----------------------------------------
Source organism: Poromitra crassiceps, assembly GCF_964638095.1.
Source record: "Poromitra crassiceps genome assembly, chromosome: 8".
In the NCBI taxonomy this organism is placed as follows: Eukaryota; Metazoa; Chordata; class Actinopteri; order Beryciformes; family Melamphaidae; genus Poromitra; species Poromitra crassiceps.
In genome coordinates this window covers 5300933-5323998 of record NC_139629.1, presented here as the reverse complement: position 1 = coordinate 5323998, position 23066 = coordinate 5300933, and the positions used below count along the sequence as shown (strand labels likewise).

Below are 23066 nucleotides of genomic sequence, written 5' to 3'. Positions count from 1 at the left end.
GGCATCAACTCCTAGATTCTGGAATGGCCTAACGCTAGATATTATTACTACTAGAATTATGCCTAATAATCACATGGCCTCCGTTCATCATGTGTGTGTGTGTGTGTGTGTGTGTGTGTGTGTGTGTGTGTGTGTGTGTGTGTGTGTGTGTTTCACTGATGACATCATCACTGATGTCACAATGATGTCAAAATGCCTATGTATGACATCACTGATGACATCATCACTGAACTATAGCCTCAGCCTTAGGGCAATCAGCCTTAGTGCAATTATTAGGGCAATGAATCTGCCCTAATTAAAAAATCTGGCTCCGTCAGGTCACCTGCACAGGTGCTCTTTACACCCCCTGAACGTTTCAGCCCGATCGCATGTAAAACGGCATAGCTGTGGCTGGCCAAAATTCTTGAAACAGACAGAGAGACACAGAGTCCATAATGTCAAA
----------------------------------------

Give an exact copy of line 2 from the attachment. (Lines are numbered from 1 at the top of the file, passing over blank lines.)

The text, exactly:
Source record: "Poromitra crassiceps genome assembly, chromosome: 8".